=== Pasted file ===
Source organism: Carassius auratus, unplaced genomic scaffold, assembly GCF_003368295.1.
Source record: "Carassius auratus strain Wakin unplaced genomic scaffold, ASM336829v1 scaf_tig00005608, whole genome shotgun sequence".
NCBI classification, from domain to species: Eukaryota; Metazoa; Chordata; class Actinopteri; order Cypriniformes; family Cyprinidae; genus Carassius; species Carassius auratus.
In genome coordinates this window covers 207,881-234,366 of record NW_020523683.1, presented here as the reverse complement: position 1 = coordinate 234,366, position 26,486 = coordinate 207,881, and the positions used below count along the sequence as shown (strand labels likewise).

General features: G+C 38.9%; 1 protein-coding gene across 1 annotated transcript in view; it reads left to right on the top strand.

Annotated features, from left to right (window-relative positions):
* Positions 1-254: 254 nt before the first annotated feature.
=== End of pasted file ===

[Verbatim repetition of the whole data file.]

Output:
Source organism: Carassius auratus, unplaced genomic scaffold, assembly GCF_003368295.1.
Source record: "Carassius auratus strain Wakin unplaced genomic scaffold, ASM336829v1 scaf_tig00005608, whole genome shotgun sequence".
NCBI classification, from domain to species: Eukaryota; Metazoa; Chordata; class Actinopteri; order Cypriniformes; family Cyprinidae; genus Carassius; species Carassius auratus.
In genome coordinates this window covers 207,881-234,366 of record NW_020523683.1, presented here as the reverse complement: position 1 = coordinate 234,366, position 26,486 = coordinate 207,881, and the positions used below count along the sequence as shown (strand labels likewise).

General features: G+C 38.9%; 1 protein-coding gene across 1 annotated transcript in view; it reads left to right on the top strand.

Annotated features, from left to right (window-relative positions):
* Positions 1-254: 254 nt before the first annotated feature.